Monthly Archives: March 2016

Gratitude Friday


1. Snow day. We hardly ever get these at CSU, so to have TWO in one season is just so weird. We got a foot of fluffy, wet snow, (which is almost all gone already). Denver was under a blizzard warning and at one point both I-25 and the airport were closed. This was the worst part of the snow day: Eric was supposed to be flying home from Chicago, and instead got stuck there for an extra two days — but he comes home today!

Ringo loves snow days.

Ringo loves snow days.

2. Root Beer. I actually bought this for Eric, but I drank all of it while he was gone. It was so good.


3. Found money. On our walk, on a day when I’d taken myself to breakfast and this just covered it.


4. Fresh flowers. It’s tulip and daffodil season now.  I really like having some in our new bathroom, (which I’m still loving).

5. Walking with the dogs. With Eric gone, I’ve been in charge of all the dog walking. Since he left on Saturday morning, I’ve walked almost 40 miles. It feels so good to be out there again. We saw an owl one morning, and the same day there were seven tennis balls at the little dog park.


Bonus joy: A “Superior” ranking on my annual evaluation for the sixth year in a row, being healthy and strong enough to be able to walk the dogs AND shovel all the snow, coconut oil chocolate covered almonds from Trader Joe’s, good TV, a good book, sleeping in the middle of the bed, Wild Writing.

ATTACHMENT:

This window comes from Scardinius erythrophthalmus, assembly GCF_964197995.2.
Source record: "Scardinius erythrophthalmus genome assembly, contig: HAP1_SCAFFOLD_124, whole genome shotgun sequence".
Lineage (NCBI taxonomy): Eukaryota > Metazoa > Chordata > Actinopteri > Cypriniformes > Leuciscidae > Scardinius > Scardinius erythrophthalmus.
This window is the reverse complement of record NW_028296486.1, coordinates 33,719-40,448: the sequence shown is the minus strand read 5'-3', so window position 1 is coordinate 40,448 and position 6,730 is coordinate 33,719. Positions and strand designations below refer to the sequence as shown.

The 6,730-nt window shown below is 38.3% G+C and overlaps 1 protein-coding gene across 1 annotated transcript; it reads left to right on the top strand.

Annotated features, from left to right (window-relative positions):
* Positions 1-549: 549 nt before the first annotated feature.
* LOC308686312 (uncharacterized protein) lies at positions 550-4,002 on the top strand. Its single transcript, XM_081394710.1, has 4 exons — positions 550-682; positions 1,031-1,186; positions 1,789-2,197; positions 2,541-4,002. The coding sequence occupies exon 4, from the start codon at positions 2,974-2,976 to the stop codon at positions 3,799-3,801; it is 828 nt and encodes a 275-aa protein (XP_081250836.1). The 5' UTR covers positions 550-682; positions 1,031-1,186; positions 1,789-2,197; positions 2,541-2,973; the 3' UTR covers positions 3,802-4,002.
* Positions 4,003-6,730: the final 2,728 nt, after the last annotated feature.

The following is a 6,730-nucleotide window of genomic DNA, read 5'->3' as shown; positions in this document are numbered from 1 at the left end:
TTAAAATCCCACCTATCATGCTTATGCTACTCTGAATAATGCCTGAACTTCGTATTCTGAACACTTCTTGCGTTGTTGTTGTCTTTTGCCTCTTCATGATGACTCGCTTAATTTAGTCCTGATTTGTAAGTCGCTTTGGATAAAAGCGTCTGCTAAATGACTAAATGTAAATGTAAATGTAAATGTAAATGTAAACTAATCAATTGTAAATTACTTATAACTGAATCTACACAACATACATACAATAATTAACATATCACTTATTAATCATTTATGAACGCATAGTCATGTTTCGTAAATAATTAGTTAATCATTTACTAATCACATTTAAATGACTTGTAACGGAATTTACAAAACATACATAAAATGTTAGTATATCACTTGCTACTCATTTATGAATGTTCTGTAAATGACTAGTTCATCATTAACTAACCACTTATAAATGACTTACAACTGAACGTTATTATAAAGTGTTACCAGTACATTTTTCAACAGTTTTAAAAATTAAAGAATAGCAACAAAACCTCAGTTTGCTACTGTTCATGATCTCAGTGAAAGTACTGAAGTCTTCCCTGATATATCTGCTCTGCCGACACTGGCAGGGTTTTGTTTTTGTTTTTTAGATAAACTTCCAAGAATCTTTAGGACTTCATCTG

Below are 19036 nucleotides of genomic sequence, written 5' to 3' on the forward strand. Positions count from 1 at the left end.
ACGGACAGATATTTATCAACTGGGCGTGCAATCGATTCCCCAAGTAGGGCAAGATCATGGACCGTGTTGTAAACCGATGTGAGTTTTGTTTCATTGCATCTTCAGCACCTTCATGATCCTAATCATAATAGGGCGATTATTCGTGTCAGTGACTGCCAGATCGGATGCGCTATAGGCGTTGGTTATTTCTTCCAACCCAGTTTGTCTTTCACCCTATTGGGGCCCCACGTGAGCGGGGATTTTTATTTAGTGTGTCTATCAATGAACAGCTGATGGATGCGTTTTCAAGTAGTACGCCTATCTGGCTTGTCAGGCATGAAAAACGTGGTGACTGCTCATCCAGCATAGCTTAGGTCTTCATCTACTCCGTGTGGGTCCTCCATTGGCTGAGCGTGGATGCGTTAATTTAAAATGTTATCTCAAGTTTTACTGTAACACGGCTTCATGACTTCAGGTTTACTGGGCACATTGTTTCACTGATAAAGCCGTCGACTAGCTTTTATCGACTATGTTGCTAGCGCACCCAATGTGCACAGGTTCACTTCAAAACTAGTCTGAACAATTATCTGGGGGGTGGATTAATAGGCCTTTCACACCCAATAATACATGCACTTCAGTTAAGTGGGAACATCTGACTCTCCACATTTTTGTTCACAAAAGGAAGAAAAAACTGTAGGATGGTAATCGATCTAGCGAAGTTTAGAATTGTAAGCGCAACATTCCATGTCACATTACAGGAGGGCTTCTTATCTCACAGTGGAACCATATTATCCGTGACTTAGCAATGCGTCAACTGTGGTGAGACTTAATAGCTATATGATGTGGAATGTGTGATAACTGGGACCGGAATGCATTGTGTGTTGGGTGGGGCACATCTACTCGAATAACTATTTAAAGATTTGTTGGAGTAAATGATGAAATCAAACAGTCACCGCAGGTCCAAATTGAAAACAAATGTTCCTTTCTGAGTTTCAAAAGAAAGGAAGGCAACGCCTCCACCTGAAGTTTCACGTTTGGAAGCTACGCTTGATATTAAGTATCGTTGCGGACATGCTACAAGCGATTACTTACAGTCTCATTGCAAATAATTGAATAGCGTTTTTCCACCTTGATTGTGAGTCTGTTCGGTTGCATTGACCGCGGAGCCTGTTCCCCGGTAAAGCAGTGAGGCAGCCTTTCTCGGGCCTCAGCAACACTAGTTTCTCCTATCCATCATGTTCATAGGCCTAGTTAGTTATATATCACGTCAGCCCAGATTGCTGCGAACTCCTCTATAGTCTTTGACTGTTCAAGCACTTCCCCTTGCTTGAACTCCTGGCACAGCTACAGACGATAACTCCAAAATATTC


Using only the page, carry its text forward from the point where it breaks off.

Three Truths and One Wish


1. Truth: My two dogs drive me crazy and keep me sane. I know that’s a contradiction, but it’s exactly how it is. They ask for so much, need so much, and so often it isn’t convenient or easy. And yet, without them my life would seem empty, there would be too much space and it would be too quiet.

2. Truth: The fact that they don’t live very long is the most inconvenient thing about them. Facebook reminded me today that four years ago, one of my favorite dogs of all time died. Rocky was a bullmastiff that belonged to my in-laws. We met him first when he was only weeks old, and for the last half of his life, he lived here, close to us, and we spent a lot of time with him. I was lucky enough to be with him when he died. He was a big dog, 130+ pounds, and his heart was the biggest thing about him.


3. Truth: We are all impermanent, and everything changes. We can get caught up in generating a lot of suffering about this, get worked up about how unfair it all is (this is my favorite response), or we can meet change as it arises with curiosity and compassion, be as fully with our loss and our grief as we are with love and joy.

One wish: That no matter what might arise for us, whatever obstacle or gift, we meet it with an open heart.